The readings for the Sunday of the Publican and the Pharisee:
LAST NIGHT I attended the vigil service at Holy Trinity Cathedral (OCA), my former parish. Since my Byzantine Catholic Parish does not have vigil services, I think I may make a few trips over to the Cathedral this Lent. The Dean greeted me and asked what prompted my visit and I replied, “Publican and Pharisee.” “Which one are you?” He asked. “That’s what I’m here to find out.”
“We’re all the Pharisee.” he replied.
It’s important to realize that any of Jesus’ listeners would have known the good guy and the bad guy in this story. Everyone hated the tax collectors and everyone respected the Pharisees. Some scholars posit that Jesus, himself, was a Pharisee and there’s good reason to read many of the stories in the Gospel within the context of contemporary, Second Temple rabbinic debates. So, begins Yeshua, Let me tell you a story about a tax collector and a Rabbi I know. Everyone settles down knowing how this will end.
Except suddenly the bad guy is the good guy and vice versa.
This is not a parable about “legalism” or about Jews, this is not even a parable about Pharisees. Yes, the prayer the Pharisee says is a slight mockery of three of the prayers one says waking. But these didn’t (seemingly) start in Judaism. Yeshua taught us not to judge, it would be odd if he made a parable judging others – and teaching us to judge that group of people as well! It’s about You-know-who-the-bad-guy and You-know-who-the-good-guy, except you’re wrong.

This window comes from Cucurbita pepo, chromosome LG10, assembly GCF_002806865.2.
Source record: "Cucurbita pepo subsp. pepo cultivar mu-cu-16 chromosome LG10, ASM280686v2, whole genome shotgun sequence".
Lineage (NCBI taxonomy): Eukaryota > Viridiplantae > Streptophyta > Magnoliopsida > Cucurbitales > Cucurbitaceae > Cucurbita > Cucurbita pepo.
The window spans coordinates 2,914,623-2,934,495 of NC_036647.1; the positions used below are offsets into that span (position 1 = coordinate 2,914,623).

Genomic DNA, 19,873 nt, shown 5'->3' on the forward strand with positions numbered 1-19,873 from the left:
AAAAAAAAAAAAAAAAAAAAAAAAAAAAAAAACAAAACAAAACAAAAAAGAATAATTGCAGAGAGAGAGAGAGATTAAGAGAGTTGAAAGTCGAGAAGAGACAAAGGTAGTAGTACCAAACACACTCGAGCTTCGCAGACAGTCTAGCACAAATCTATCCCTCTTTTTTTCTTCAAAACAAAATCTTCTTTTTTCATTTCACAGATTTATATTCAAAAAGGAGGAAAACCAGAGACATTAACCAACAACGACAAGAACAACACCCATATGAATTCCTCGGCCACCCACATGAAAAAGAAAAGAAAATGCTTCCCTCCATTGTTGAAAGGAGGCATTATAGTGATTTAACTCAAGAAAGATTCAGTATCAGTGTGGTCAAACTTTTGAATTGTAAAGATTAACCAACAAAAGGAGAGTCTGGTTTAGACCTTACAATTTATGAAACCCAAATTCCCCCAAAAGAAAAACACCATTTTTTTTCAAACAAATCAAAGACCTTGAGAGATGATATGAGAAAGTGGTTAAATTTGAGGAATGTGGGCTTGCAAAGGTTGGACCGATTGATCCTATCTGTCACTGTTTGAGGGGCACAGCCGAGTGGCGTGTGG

This is a story about the listener or, in this case, about the reader.
My brother in Christ drew this 12 years ago. It’s still right. We always want to compare ourselves. Jesus wants us to focus each on our own journey. But we want to see how others are doing. That’s why this week is a fast-free week in the Eastern Tradition: there’s no fasting at all. Meat for seven days! Don’t look at what others are doing. And, by the way, what you can do doesn’t really matter that much either. It’s your heart. Rend your heart, not your garments, as the prophet says. Rend your soul, not your diet. Rend your life, not your neighbor’s.
When we think we know who the good guy is, we usually make a first-person inclusion there. Aquinas says no one loves evil because it’s evil: everyone thinks he’s loving a good. Of course I’m the good guy. Or at least one of them.
The lesson in this parable is that we can’t tell from the outside and – worse – if we’re making judgments at all from the outside, we’re exactly like the bad guy in this story who judged himself good and the other guy evil when… in fact… the other guy was saved.
Rather than looking anywhere else, it’s much better to look at your own plate, at your own heart, at your own life and see what’s out of place and pray for God to have mercy on you. When you sit down to hear a story and it seems you may have misjudged who was the good and bad guys, yes, the storyteller was very crafty.
But the problem (which the storyteller used) was your judgment.
You must be logged in to post a comment.